Because there are no commercially-available databases of analysts’ users, the Analyst Value Survey relies on Panalyst, Kea’s in-house database, and invitations which are shared by our staff and clients. Several analyst firms also share links to the survey. The upside is that if companies share the link then the survey gets much more data about them and the other firms which their clients use. On the downside, it produces some concerns that the results could become imbalanced.
I’ve been running the survey since 2001 and take those concerns seriously. When we compare the responses, we see that respondents who come from invites distributed by analyst firms are not notably different in their thoughts about those firms than those who do respond in other ways. What it does do, however, is push up the share of voice of those firms and their competitors. For example respondents who use the firms that have shared links to the survey are more likely to use IDC than are those who are not. So those analysts are also boosting IDC’s profile, although there’s no notable difference in how those respondents feel about IDC.
After consulting with many people, including members of the Market Research Society, and have designed our survey accordingly. We focus on average scores, so that changing the share of voice doesn’t impact on the outcomes.
Because of this design, we believe that it’s on balance a good thing that supportive analyst firms help us gather more data.
I have shared my thoughts on this with you already. I will reiterate.The invitation from one of your ‘select’ firms hit my desk and it appalled me in its baldness in soliciting a good review.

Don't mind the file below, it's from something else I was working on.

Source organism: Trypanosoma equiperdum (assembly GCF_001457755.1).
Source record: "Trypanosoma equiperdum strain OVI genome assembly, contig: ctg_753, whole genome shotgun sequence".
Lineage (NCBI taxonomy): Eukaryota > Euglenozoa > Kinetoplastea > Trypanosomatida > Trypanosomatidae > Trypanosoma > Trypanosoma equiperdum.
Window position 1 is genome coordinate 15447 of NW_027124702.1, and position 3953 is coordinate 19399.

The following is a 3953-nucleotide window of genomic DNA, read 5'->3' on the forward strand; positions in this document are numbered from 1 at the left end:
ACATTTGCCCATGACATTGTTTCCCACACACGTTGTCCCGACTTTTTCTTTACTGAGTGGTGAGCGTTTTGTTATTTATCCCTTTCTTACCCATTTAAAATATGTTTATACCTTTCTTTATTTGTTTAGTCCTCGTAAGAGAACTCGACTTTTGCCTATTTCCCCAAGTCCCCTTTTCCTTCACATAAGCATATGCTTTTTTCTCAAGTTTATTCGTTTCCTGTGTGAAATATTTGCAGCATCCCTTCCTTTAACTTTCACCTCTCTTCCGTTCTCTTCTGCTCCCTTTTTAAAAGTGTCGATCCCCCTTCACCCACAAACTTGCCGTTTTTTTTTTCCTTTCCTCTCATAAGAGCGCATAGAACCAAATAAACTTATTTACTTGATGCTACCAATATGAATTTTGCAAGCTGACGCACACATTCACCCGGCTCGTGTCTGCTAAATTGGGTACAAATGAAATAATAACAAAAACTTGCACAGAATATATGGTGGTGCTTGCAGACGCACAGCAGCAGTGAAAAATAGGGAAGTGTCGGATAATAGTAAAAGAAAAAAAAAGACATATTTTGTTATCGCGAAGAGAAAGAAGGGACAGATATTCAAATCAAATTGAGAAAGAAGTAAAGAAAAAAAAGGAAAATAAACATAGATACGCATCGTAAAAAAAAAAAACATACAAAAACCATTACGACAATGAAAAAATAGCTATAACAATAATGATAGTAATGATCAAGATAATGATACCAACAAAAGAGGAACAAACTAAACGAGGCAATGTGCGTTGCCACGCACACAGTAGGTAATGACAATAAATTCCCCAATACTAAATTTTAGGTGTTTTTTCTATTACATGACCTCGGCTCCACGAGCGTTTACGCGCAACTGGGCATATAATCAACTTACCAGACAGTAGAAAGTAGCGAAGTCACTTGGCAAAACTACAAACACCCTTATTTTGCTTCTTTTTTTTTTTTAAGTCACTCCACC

If you value unbiased research, inviting any analyst or influencer firm to tap their client lists is just wrong. The issue is further compounded by inviting just a few. It should be all or none, preferably none. I wonder how you can truly assess the impact if you don’t try it both ways?
Think of it this way. What if one of the analysts did a buyer perception study of vendors’ end user clients but the analyst asked only a few vendors to promote it? The survey could include potentially glowing references from only the vendors invited to play.
Anyway good luck with it all.
Lisa Rowan, IDC
Thanks for the comment Lisa. Of course it would be better of all the analyst firms asked their clients to take the survey, and they are all welcome do. I can’t make them do so, or write their emails for them. Obviously is really is that case that analysts do pick and choose which vendors to ask about and which to involve. I am sure you have made similar choices. Our survey shows that the clients who respond to the survey links are not notably different in their opinions from those who respond directly. If you can get a list of your firm’s users, I would be happy to test out the two approaches and show you how similar the two groups’ responses are.
@Duncan – good arguments here!
On the flip side, when analysts in the large analyst firms do their vendor scatterplots, they ask the vendors to pony up references, as they don’t have any user contacts of their own, in order to do their scorings. So it’s the same principle here for the analyst firms and their clients.
As long as all the analyst firms have the opportunity ask their clients to vote, then why not? It creates a level playing field. Most research buyers today know which analyst firms they like / which ones they use, so I don’t really see the harm in it at all – it’s representative, credible data – and there isn’t any reason for their to be elements of bias. Either the research is good, or it isn’t. Having analyst firms promote an independent study is just inviting more research consumers to air their views. Most analysts today have good networks, and it’s the power of these networks which add to their influence and credibility. If the analyst has a poor network, doesn’t that say something about their influence and impact of their research?